SELINSGROVE, Pa. —
Carlson has lived in his house for about four years with his wife, Fay, and Samantha. On her birthday in May, she asked her father if he could build a tree house.
The only tree on the property was the stump in the front yard.
“It’s the only place he could build a tree house,” Wiest said. “It’s a stump, that’s true, but it’s a tree stump.”
Carlson began to build the tree house, but when code officer Janet Powers saw it while driving by, she noted that it violated the zoning ordinance because it was located on his front lawn on a lot that doesn’t accommodate its large size.
After receiving notice of the violation, Carlson stopped building the tree house and asked for a zoning board hearing to make the case for a variance.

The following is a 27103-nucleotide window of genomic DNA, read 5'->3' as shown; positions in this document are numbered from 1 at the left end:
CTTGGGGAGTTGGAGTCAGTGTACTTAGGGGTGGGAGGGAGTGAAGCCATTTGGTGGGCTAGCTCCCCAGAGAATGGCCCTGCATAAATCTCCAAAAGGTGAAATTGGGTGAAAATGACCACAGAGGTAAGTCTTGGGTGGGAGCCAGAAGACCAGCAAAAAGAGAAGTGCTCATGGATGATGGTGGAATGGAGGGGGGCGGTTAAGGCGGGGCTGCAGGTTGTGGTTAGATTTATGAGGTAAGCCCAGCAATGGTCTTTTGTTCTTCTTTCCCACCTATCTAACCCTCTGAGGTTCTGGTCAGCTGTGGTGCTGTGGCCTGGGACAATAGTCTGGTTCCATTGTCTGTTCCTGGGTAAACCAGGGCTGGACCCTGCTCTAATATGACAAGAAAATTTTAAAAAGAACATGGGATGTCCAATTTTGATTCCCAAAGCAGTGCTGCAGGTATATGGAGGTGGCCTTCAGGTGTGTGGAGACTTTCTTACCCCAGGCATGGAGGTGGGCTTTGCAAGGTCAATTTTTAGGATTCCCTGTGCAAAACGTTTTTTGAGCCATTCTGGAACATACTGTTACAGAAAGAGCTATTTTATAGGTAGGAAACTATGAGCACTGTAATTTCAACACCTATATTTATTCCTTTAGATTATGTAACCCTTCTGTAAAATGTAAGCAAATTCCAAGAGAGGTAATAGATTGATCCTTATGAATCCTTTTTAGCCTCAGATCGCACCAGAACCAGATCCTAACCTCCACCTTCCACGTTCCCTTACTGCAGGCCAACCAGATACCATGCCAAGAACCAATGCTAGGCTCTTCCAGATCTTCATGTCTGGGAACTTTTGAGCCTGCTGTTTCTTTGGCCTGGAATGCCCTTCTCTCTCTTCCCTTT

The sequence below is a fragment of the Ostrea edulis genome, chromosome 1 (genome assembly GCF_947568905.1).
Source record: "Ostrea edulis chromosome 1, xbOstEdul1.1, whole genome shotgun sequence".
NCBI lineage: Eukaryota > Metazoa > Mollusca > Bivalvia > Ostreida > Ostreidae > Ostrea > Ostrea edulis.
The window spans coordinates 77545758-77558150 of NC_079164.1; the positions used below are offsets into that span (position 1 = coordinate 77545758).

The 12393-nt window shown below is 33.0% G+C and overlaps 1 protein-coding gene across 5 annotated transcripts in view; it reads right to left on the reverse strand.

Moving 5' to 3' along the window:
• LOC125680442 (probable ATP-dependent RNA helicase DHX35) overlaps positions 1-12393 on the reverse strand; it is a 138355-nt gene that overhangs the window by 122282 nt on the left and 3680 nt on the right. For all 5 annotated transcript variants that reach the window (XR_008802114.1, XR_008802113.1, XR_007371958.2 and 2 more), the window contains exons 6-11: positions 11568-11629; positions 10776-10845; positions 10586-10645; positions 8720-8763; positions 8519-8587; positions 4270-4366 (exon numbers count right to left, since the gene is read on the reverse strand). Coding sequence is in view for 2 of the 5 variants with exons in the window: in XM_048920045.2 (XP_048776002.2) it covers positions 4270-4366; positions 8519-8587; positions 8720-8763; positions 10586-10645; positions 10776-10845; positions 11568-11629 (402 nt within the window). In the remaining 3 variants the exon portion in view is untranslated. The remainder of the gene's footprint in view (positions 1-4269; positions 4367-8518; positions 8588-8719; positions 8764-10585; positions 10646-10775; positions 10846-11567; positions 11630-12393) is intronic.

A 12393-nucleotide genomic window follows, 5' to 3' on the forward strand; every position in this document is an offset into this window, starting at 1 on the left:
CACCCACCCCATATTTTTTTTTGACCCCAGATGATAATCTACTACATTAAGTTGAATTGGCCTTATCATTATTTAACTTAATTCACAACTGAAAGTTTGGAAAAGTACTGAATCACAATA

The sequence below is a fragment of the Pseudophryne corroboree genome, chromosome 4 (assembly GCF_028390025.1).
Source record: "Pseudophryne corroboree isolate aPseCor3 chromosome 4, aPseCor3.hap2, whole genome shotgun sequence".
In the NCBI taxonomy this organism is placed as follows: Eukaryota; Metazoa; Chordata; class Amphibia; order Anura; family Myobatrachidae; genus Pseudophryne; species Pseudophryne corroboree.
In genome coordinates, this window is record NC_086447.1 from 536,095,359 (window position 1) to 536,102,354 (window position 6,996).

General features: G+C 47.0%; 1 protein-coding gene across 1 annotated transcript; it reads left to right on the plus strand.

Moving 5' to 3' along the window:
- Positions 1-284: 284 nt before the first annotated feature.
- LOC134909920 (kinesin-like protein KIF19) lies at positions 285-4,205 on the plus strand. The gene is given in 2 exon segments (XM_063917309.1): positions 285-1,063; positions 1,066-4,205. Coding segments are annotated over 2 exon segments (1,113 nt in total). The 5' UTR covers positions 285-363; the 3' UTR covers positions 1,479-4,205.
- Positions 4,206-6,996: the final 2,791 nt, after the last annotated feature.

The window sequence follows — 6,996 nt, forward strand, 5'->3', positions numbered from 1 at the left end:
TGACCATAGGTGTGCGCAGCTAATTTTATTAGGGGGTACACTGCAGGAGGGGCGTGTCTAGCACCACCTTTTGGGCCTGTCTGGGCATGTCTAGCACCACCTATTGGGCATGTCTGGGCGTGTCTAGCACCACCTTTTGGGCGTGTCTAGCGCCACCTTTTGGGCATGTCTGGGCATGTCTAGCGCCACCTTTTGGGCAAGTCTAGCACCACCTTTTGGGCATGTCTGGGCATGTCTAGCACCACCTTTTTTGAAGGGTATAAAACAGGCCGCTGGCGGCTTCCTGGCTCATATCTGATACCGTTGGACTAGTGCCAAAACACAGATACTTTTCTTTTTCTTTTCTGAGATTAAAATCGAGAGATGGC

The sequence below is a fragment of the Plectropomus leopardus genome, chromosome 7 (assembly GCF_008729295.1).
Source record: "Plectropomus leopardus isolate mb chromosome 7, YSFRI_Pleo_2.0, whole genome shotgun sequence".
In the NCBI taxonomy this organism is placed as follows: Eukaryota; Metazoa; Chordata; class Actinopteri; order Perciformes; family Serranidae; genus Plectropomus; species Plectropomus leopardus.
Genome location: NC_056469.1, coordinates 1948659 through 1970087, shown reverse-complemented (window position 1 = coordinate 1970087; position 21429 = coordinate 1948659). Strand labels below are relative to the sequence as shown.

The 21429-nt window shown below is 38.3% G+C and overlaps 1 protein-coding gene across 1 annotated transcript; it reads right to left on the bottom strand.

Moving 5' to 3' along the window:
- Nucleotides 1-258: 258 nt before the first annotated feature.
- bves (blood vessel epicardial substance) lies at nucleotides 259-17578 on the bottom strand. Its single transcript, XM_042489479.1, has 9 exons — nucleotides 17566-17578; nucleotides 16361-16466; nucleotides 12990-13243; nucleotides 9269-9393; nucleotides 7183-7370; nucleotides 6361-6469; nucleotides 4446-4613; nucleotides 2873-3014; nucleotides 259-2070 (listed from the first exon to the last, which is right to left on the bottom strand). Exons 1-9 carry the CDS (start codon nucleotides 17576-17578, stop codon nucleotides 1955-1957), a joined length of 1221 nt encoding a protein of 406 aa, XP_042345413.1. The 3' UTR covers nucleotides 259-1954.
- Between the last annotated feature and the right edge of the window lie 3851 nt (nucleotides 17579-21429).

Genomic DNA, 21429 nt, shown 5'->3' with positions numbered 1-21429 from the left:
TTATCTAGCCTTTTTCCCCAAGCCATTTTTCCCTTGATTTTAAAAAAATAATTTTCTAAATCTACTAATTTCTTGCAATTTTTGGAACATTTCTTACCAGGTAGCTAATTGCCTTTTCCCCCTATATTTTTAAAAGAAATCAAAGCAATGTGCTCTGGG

But several board members noted that a playhouse could be build elsewhere on the property that would adhere to the code. It just wouldn’t be a tree house.
After the Carlsons and their supporters presented their case, the board went into a brief executive session prior to voting.
“This is just ridiculous,” Carlson said during the break. “I never thought it would come to this. Never in my wildest dreams did I think we’d have to testify just so that I could fulfill my daughter’s wishes.”
After the vote, zoning board chairman Runkle looked out at the media members covering the meeting and said: “I guess we’re really being made to look like the bad guys. But there is the alternative we suggested that a playhouse could be built elsewhere on the property. And rather than using an unstable tree stump, Mr. Carlson could use a lumber block and build what amounts to a tree house that would be safer ... and still meet code requirements.